by Scott Holliday
Single player games have taught us all the wrong lessons. I've played my fair share and I've had a grand time finding the best combinations or the most effective strategies. However, in an online game, if there is an obvious best combination or strategy, suddenly the world becomes a lot more shallow. Assuming the game is fun, game balance is probably the single most frustrating issue. Much like the issue of cheating, a lack of game balance can annoy your best players to the point of leaving.
Depending on the style of your game, balance issues can take several different forms. In a character based game, skills and classes are the usual culprits. Another important factor to look at is equipment. Becoming more esoteric, is there a single "best" strategy to deal with obstacles? What about combat? If there are strategy guides, the developers should be reading them. Admittedly, some games have none of this. Without ongoing competition, many of these problems are solved - though keeping your players may prove to be more difficult.
The goal of many players is to be the "best", the "most powerful", the "most efficient", or some related combination. Because of their competitive nature, if there is a clear advantaged build or strategy, the majority of your players will go that way. The philosophy behind making a balanced game is instead to provide many choices to the player, none of which gives an easier path. This is also the basis for building a much deeper world. If you can short-circuit the player's desire for greatness, this opens up the possibility that they will build a character rather than a machine.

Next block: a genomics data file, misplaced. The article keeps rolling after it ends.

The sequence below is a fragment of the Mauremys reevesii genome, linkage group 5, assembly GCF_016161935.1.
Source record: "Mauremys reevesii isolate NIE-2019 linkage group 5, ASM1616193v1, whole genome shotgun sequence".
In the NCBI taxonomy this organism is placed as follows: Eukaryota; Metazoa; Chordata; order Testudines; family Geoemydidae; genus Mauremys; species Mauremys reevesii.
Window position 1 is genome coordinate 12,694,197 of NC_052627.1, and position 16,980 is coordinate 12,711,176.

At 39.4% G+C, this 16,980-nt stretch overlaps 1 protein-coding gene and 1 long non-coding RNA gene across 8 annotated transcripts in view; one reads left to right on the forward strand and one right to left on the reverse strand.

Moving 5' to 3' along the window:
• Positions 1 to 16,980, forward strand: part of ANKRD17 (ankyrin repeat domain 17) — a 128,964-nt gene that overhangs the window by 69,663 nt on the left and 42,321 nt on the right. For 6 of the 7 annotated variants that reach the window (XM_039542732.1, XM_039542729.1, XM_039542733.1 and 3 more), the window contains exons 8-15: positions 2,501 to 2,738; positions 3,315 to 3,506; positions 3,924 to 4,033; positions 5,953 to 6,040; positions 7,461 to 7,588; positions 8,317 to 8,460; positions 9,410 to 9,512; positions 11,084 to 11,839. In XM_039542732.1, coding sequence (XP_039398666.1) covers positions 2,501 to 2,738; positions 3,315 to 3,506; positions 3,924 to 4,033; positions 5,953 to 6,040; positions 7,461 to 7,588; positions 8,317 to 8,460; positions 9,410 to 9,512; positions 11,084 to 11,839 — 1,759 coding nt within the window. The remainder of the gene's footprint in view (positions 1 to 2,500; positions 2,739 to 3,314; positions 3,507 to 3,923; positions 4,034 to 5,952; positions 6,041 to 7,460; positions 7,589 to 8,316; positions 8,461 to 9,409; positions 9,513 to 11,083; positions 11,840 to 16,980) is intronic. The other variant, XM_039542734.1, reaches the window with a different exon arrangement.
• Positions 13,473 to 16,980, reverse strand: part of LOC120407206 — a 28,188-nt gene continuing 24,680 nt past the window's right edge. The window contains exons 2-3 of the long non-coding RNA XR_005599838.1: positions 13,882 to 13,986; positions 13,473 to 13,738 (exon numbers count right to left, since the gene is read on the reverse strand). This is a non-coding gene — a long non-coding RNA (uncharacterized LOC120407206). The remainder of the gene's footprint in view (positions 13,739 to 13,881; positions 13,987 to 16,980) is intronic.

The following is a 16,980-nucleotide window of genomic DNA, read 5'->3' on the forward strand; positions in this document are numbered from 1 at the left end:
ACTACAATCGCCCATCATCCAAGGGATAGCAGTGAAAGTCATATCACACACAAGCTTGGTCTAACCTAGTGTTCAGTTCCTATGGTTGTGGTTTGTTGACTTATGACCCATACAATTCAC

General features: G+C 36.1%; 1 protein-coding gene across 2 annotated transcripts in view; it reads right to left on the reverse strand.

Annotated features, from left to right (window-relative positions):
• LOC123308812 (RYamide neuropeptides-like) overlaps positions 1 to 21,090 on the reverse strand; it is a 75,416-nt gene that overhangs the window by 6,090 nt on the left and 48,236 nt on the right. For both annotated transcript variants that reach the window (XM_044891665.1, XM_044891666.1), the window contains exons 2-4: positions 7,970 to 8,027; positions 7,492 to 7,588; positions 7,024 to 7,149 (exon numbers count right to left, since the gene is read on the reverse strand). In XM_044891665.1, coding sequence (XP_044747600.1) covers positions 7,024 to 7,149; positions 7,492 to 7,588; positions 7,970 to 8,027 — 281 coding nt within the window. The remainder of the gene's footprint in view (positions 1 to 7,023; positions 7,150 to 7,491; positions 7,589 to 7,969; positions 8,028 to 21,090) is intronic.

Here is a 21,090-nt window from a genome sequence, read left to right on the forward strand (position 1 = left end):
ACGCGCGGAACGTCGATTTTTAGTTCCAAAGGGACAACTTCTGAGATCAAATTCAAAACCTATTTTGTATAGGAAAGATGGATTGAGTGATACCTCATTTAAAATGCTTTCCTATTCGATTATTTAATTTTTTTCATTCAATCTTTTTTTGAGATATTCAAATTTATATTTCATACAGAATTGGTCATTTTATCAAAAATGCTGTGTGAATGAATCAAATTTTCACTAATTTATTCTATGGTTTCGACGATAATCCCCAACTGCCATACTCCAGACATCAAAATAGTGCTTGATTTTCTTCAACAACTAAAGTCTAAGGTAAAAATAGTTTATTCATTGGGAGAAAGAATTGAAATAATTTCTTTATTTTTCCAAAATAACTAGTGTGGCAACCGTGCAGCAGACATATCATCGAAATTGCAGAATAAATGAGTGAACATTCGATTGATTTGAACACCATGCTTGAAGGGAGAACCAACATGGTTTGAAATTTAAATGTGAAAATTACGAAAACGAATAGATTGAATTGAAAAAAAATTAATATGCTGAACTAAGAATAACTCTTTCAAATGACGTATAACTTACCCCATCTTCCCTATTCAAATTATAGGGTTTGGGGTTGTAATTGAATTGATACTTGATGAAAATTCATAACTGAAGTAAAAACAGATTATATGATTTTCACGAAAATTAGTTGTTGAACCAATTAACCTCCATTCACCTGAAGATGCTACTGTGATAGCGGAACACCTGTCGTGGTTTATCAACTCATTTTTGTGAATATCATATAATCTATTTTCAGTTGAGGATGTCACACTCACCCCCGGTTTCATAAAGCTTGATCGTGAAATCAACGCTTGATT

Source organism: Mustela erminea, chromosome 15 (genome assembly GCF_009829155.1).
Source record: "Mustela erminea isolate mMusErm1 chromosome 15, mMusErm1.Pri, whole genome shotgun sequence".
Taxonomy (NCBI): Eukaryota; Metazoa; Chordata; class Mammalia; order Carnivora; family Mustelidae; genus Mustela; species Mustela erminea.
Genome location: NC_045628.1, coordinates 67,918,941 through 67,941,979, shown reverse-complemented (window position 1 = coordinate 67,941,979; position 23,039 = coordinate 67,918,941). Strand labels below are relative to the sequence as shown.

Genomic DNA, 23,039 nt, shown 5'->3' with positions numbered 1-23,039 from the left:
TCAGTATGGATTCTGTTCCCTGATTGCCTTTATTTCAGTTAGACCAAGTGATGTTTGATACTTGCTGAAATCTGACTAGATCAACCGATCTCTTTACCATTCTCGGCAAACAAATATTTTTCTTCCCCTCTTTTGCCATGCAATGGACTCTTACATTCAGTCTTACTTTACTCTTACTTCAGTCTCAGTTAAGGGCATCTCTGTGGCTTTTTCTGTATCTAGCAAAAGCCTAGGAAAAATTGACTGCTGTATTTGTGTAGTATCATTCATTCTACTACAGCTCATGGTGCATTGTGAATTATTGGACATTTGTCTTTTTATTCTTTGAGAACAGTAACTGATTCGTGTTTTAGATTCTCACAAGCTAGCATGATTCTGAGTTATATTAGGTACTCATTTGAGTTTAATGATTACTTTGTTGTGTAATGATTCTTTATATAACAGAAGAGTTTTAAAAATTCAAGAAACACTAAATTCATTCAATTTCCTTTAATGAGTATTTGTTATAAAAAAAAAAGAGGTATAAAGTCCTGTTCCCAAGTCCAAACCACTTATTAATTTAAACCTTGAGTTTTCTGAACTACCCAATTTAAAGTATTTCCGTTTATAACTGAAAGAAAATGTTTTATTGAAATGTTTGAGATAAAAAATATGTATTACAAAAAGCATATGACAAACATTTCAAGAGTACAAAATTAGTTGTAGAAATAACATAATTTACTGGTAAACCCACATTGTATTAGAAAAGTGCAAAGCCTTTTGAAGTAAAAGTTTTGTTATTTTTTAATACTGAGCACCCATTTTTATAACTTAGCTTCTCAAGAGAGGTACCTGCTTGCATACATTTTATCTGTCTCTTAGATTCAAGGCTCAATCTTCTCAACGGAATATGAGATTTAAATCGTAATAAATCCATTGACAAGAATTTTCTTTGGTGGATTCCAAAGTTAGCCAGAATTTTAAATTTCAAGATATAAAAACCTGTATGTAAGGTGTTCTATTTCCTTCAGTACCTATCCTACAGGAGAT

Let's assume that we've just been put in charge of balance in an upcoming online game. Where do we start? There are several design strategies:
Obviously, balancing is much easier in design than in an established game. If we "nerf" somebody, they can't complain. In an established game, players have already become accustomed to the most broken combinations and prefer the status quo. Changes must be carefully administered. Even if there is an obvious game-breaker, you can't make sudden changes! Gradual flow will cushion the fall, and it will also give the developer a reference so they don't take it too far. Other strategies, such as reverse flood, proceed constantly they can even be automated.